The eighth annual meeting of the Vermont Catholic Community Foundation took place at St. Catherine of Siena Parish Hall in Shelburne Oct. 19; nearly 100 people attended from parishes around the state to learn more about the foundation’s impact in Vermont.

The foundation investments adhere to the Catholic social teachings and investment guidelines set forth by the United States Conference of Catholic Bishops and provide a safe, affordable option for Catholic investments. Funds in the foundation are restricted and support 22 cemeteries, five Vermont Catholic Charities programs, 11 diocesan ministries, 29 parishes, 36 Catholic school financial aid and operation funds, and four VCCF charity grants.

Msgr. John McDermott, administrator of the Diocese of Burlington, opened the meeting with a prayer. He acknowledged Hartford Co-adjutor Archbishop Christopher Coyne, 10th bishop of Burlington, for establishing the foundation eight years ago and thanked Ellen Kane, executive director of the Vermont Catholic Community Foundation, for her efforts to grow the foundation.

The Vermont Catholic Community Foundation was established in 2015 to support the apostolic ministries of the Catholic Church in Vermont and support parishes, schools, cemeteries, and charities that help those in need.

“When I started shortly after the foundation was established,” Kane said, “I realized that no funds had been established yet in the foundation, and that is when I adopted the motto ‘with God all things are possible.’”

As of the end of the fiscal year — June 30, 2023 — there were 107 funds and almost $23 million invested.

David Mount, a long-time board member, reported on the investment management of funds in the foundation, celebrating positive returns even in unpredictable markets. “We have had increases of 11.3 percent. This is an amazing amount when we consider the fluctuating market. In the spring of 2023, VCCF distributed earnings to the beneficiaries of the foundation. The distribution was $1,227,328. This was a record distribution for us, exceeding all previous years.”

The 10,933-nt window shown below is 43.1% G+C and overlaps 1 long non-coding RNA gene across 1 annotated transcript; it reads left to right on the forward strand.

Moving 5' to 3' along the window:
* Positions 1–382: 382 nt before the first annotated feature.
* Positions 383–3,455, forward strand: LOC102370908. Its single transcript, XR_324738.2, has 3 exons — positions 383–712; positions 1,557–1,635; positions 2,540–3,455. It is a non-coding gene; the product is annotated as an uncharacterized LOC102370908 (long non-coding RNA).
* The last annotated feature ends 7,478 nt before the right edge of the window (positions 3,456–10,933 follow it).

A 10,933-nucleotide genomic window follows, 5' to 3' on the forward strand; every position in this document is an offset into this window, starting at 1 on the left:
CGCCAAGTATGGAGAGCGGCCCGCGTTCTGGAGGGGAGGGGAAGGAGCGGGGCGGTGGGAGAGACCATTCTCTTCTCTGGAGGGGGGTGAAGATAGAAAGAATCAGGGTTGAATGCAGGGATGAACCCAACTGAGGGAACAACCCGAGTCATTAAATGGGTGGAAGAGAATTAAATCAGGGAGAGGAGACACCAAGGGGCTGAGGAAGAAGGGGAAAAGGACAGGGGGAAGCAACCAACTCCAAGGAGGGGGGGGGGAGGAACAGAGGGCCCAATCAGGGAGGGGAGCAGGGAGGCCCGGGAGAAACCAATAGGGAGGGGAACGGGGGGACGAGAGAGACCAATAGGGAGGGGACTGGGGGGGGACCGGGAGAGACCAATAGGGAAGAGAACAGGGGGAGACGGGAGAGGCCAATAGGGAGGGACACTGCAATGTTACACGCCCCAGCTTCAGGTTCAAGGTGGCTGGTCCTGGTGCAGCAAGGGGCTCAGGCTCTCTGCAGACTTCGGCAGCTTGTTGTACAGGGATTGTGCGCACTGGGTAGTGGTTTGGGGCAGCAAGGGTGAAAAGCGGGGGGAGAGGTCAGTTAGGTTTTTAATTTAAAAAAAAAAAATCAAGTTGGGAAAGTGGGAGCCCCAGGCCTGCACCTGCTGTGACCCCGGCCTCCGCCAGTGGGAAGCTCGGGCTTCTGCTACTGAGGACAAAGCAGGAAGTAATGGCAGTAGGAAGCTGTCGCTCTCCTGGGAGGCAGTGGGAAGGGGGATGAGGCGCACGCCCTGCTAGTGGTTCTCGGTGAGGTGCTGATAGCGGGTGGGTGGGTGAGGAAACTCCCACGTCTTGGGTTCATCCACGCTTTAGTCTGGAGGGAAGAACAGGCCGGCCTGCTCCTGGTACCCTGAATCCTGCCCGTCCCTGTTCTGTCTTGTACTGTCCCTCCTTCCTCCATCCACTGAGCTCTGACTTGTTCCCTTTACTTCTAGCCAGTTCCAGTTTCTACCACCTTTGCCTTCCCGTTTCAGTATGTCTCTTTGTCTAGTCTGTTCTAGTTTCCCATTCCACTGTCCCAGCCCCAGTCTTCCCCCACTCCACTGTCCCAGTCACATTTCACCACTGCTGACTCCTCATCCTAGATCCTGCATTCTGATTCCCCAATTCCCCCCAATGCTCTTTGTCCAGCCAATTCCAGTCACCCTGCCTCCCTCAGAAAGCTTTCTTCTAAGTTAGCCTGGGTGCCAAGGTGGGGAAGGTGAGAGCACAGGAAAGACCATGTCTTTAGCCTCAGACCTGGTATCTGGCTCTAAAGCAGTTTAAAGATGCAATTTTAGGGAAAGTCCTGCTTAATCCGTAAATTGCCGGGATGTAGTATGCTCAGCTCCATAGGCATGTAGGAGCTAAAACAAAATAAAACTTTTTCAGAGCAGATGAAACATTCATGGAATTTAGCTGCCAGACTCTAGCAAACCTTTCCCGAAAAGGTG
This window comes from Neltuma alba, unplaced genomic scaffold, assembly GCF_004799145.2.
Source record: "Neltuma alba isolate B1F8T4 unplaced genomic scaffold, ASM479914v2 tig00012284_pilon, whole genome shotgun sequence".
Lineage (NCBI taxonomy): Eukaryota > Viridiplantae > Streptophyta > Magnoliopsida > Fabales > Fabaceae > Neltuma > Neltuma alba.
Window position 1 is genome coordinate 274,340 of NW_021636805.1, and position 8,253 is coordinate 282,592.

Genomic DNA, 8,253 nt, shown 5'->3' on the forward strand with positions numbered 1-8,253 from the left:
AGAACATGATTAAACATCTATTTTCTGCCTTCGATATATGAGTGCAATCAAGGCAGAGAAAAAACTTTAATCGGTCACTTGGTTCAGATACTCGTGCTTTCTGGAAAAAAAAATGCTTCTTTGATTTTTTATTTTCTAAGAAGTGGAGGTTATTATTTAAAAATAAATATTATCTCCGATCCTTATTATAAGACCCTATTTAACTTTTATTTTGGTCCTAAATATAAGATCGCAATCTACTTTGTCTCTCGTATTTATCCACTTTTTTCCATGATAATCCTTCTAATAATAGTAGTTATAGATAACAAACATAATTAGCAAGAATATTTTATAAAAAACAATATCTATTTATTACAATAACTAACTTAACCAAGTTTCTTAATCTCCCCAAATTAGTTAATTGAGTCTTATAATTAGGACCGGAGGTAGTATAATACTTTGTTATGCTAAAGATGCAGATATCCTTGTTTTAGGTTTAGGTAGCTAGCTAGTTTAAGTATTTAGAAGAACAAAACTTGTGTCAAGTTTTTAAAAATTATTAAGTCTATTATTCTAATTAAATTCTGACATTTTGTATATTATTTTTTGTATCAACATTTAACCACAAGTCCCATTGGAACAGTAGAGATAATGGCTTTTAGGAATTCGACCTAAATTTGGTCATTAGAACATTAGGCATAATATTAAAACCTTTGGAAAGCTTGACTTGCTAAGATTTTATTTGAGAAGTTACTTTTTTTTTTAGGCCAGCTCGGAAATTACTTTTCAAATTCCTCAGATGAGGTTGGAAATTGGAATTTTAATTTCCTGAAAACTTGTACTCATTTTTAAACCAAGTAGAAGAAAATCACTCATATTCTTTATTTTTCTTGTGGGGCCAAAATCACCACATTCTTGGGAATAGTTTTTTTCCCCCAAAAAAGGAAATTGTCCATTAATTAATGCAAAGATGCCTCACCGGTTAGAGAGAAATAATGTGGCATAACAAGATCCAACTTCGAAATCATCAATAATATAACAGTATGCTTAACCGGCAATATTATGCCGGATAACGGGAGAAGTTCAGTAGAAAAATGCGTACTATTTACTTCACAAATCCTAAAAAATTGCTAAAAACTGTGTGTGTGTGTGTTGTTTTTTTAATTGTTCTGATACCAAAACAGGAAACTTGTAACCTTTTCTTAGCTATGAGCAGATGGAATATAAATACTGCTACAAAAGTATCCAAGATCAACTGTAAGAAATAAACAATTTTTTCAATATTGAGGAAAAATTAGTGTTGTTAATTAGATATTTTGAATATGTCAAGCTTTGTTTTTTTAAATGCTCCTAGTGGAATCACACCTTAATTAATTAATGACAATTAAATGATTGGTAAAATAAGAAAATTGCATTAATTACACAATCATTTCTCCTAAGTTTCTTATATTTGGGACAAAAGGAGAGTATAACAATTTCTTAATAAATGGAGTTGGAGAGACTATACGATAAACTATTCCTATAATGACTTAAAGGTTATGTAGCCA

According to Kane, one of the primary goals of the foundation was to provide a pathway for individuals to leave a legacy of faith for the next generation. She thanked people like Christopher and Delana Braves who recently established two funds honoring family members to support Holy Rosary and St. Mary cemeteries in Richmond and Mount St. Joseph Academy in Rutland. She also celebrated the tripling of the Christ Our Hope Legacy Society with the partnership of FreeWill, a confidential and easy software available to the Catholic community to create a legal will.

“Nearly 70 percent of people do not complete or update their will, including their Catholic burial wishes,” Kane said, “And unfortunately, if family members are not practicing the faith, they may not give their loved one a Catholic burial if it is not requested. And that is why we decided to offer this resource to the Catholic community.”

In addition, the software has an optional prompt to leave a bequest to a Catholic parish, school, ministry, or other charity. “We have been notified about 18 bequests since launching in August,” Kane said. “We are only notified if the individual wants us to know, and we have been overwhelmed by this generosity that is mostly benefiting parishes. This gives them hope for a bright future, and even if the bequests is small, it has a great impact in combination with others.”

Another priority of the foundation is to give back to the community. “I am happy to report that this year we were able to make grants to 13 parish outreach programs that serve the needy in their community ranging from food pantries to migrant worker outreach to meals for shut ins,” Kane said. “We were also able to grow emergency-aid funds that help thousands of households in financial crisis each year through Vermont Catholic Charities.”

Beneficiaries and grant recipients from several ministries shared the impact of the support, including Andrew Nagy, principal of Rice Memorial High School in South Burlington. “We have nearly $2 million endowment funds invested in the foundation, many being financial aid funds,” he said. “Nearly 40 percent of our students receive financial aid, and I am grateful to the foundation and the individuals who established these funds to help make Catholic education accessible.”

Jennifer Patenaude, coordinator of the Mater Dei Parish Food Shelf in Newport said, “With the recent discontinuation of the Covid-19 aid, we have seen a rise in requests for food. We are so grateful to the foundation which has helped us meet this need.”

Patty Lewis, chair of the Catholic Migrant Ministry of Addison County, said the county has Vermont’s largest population of migrant workers. The VCCF grant helped provide monthly Masses in Spanish and meal gatherings for migrant workers and their families.

“We help those in need because we are Catholic not because they are Catholic,” said Mary Beth Pinard, executive director of Vermont Catholic Charities.

Kane concluded the event thanking the community for their trust and generosity to the foundation and the ministries it supports.

For more information about the foundation, go to

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